Optical sound, however, our software can play little tricks to make it sound pretty normal in those off-speed scenarios. When FI-16 or Waypoint generate video workprints, optical sound will be completely normal, at the right pitch, and stitched nicely to match the video.
So why can’t we do that with magnetic sound? Because you can’t read the magnetic particles with a camera. But your Waypoint film condition report and workprints will let you know visually what the magnetic sound stripe looks like, meaning, its true condition. We’ll be working on a way to improve the condition report to tell you where in a film’s run length that a magnetic sound strip is found because as you know, archival films get spliced in very funny ways!
Why not just have the FI-16 device make the condition reports and do everything?
Three reasons. First, to keep the FI-16 affordable it can’t be doing several things at once. The computer inside is a very good one, but it is optimized to do its primary job. Take the photographs, don’t miss any, and show a rich user interface to the user on their screen and speakers.
Second, this is a film inspection system, not a replacement for a preservation film scanner. The whole point of the inspection exercise is to share that film as widely as you need to. Especially in these days of the novel coronavirus pandemic, more and more people are working remotely and not crowding into the offices where they used to work before. Travel is restricted. Public spaces are restricted. You might choose to take your films from their shelves to the safest and most convenient place for the film inspector person to inspect them. You might choose to take the FI-16 to where the films are. In both scenarios, the people who want to see the condition reports and the video workprints are unlikely to be where the films are. And besides, we’re all carrying computers in our pockets now, you can find a laptop pretty much anywhere you go, so we don’t see the point of tethering people to the film vaults.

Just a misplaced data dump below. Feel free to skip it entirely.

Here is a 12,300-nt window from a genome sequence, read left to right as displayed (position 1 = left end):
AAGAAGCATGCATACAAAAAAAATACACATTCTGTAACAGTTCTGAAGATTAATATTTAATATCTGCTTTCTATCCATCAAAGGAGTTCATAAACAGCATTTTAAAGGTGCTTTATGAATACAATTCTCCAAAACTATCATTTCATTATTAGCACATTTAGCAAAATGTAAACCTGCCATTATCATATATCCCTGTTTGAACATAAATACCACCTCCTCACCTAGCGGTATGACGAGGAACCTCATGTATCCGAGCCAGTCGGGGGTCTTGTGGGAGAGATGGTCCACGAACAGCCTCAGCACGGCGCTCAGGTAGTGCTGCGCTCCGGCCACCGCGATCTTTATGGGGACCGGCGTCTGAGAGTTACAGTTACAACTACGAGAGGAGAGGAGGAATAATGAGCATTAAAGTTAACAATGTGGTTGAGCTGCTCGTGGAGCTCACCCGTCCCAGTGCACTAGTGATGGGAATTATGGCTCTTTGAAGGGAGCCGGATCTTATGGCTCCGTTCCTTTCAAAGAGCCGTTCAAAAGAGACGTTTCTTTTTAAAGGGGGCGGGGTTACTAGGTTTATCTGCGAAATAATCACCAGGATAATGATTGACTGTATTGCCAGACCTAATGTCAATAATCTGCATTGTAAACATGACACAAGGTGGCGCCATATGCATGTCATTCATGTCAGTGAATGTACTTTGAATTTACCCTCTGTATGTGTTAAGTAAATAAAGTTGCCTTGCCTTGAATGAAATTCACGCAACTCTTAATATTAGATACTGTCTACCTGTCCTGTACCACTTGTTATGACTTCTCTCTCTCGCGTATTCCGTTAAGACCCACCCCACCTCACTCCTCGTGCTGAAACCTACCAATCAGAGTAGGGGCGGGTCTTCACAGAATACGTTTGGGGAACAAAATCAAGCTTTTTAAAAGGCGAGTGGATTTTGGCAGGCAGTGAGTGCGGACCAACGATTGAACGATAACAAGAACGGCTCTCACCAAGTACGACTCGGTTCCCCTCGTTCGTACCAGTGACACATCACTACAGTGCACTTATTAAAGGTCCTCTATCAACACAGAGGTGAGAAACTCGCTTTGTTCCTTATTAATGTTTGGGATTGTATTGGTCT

Third, FI-16 is a mail order device. This is important. It has to be affordable, light enough and small enough to ship by mail or any delivery service, and sent around to wherever your films are. After you’ve inspected your films you can ship films that you want to restore digitally to a qualified vendor, that’s easy enough. The big obstacle is finding out what you have, what condition they’re all in, and communicating that accurately to all the stakeholders, donors, fans, researchers, vendors and others what you have and what condition it’s in. That’s what the Scout device and Waypoint online services do for you. They’re a team.
As your films are inspected and returned to their shelves, the rest of your work can, and should, be done on the internet the way we do everything else today.
In the future we might figure out how to give the FI-16 operator a quick condition report, right at the device on a USB stick or local network connection, without compromising the FI-16’s primary functions. We’ll always be working on these kinds of improvements with feedback from our users. But we believe in this: use the most modern technologies available, in the most cost-effective ways, to the specific needs of archives and their stakeholders, donors, fans, researchers, vendors and others.
And last but not least, our Waypoint online service can make condition reports and video workprints for films that have never seen a FI-16 device. How? If you have any photographic images, DPX for example, or video that includes an overscan, let Waypoint do its thing for them too.